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Students not a-loan in fighting debt relief deception

First came the companies claiming they could reduce consumers’ credit card debt. Next were the outfits saying they could renegotiate mortgages or save homes from foreclosure. Now that people are struggling with the trillion-dollar burden of student loan debt, some marketers are making dramatic promises about reduced payments and loan forgiveness – representations the FTC alleges are false or misleading.

Sensitive consumer data posted online (and the FTC knows who did it)

Here’s the story of a database of sensitive consumer information – names, addresses, phone numbers, email, and payment information – posted on a site frequented by (among others) hackers. It took just minutes before identity thieves tried to make unauthorized use of the information. But this tale of stolen credentials is full of surprises, including who posted the data.

New FTC website helps small businesses

When scammers and hackers attack small businesses, it hurts not only the businesses’ reputations and bottom line, but also the integrity of the marketplace. Today, FTC Acting Chairman Maureen Ohlhausen announced a new FTC website, FTC.gov/SmallBusiness, to help business owners avoid scams, protect their computers and networks, and keep their customers’ and employees’ data safe.

FTC challenges claims for opiate withdrawal products

Is there a family or a workplace that hasn’t been touched in some way by the public health crisis of opiate addiction? It’s no wonder that advertisers are offering purported treatments. But an FTC settlement with a Texas-based business stands for the fundamental principle that companies’ health claims need the support of sound science.

Court opinion considers soundboard technology and the Robocall Rule

Here’s the thing about robots. Whether it’s Astro Boy, C-3PO, Optimus Prime, or Major Motoko Kusanagi from Ghost in the Shell, variations on the technology are often out there. The same could be said for robots’ less popular cousins, robocalls. A recent opinion from a United States District Court discusses the FTC’s Robocall Rule and serves as a reminder for telemarketers to mark May 19, 2017, on their calendars.

Background checks on prospective employees: Keep required disclosures simple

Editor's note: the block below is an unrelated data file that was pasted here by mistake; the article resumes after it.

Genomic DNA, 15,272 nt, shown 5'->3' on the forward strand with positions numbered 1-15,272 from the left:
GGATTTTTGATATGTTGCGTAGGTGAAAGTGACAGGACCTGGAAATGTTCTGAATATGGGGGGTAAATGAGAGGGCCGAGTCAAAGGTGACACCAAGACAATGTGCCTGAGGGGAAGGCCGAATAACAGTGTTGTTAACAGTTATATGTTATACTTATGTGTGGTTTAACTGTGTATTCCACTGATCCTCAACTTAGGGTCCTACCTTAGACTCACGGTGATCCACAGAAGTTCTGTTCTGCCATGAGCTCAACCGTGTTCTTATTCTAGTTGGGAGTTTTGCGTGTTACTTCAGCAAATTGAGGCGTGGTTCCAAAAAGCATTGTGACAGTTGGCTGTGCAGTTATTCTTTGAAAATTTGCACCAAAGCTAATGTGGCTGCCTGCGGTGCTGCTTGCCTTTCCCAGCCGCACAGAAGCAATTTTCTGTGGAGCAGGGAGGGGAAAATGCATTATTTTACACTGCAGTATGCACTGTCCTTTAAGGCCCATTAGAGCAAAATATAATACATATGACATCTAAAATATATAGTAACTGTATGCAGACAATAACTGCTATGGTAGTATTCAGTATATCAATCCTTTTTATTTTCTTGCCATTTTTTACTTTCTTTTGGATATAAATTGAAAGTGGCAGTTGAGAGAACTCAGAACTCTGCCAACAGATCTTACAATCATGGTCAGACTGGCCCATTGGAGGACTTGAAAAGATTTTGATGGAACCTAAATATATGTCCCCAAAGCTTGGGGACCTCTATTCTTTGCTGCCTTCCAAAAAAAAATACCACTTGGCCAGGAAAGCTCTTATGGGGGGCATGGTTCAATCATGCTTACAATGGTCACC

If your company gets background information on prospective employees, it’s likely you’re covered by the Fair Credit Reporting Act. Before you get a background screening report, the law requires that you make certain disclosures and get a prospective employee’s authorization. Is it time for a FCRA compliance check?

Publishers Business Services: Quotable quotes on remand

As any golfer will tell you, consistent follow-through is essential. And when the FTC files a lawsuit to protect consumers, the agency is in it for 18 holes – and a play-off, if necessary. Filed as part of Operation TELE-PHONEY, a nationwide crackdown on deceptive telemarketing, the FTC sued Publishers Business Services in 2008.

Pushing the envelope?

There are oldies but goodies. Then there are oldies and baddies. The FTC warns people looking for business opportunities to watch out for trendy tech scams and retro rip-offs. A New Jersey-based outfit cranked the Wayback Machine into overdrive by putting a contemporary spin on what may be one of the granddaddies of all bogus bizopps.

Your cop on the privacy beat

You often hear the FTC described as America’s top cop on the privacy beat. We’re not the only agency working on privacy and data security issues, of course, but we have the broadest jurisdiction. And for more than 20 years, we have used it thoughtfully and forcefully to protect consumers even as new products and services emerge and evolve.

Protecting Privacy in Transatlantic Data Flows: The EU–U.S. Privacy Shield

Commercial cross-border data flows continue to grow in our internet-enabled economy. These data flows, often involving personal data, support innovative new business services and consumer products. At the same time, they raise questions of how to protect privacy across borders. Various mechanisms help both businesses and consumers with this challenge. One in which the FTC plays a key role is the EU-U.S. Privacy Shield.

BOTS Act: That’s the ticket!

It used to be a rite of passage: spending the night in a line outside the box office to score tickets to the Stones, Springsteen, or [insert your favorite group here]. The convenience of internet ticket sales ended the sleeping-on-the-sidewalk ritual. But online ticket sales raised another concern: Were prospective buyers losing out to computer programs that scooped up the best seats only to resell them at inflated prices?

Connected, collected, protected? FTC-NHTSA event explores drive toward connected cars

In the 80s, the appropriately-named group The Cars asked the musical question, “Who’s gonna drive you home?” The FTC and the National Highway Traffic Safety Administration are hosting a workshop on June 28, 2017, to examine the consumer privacy and security implications of automated and connected motor vehicles. The questions won’t be of the musical variety, but we have a list of them and welcome your input.

Annual highlights shed light on FTC year in review

On the first day of law school, students learn the Latin maxim Res ipsa loquitor – “The thing speaks for itself.” Pardon the inaccurate translation, but in the case of the FTC’s Annual Highlights, we think Tabula crustum ipsa loquitor – “The pie chart speaks for itself.” In other words, the statistical recap of the past year tells an important story about what the FTC is doing to protect consumers and promote competition.

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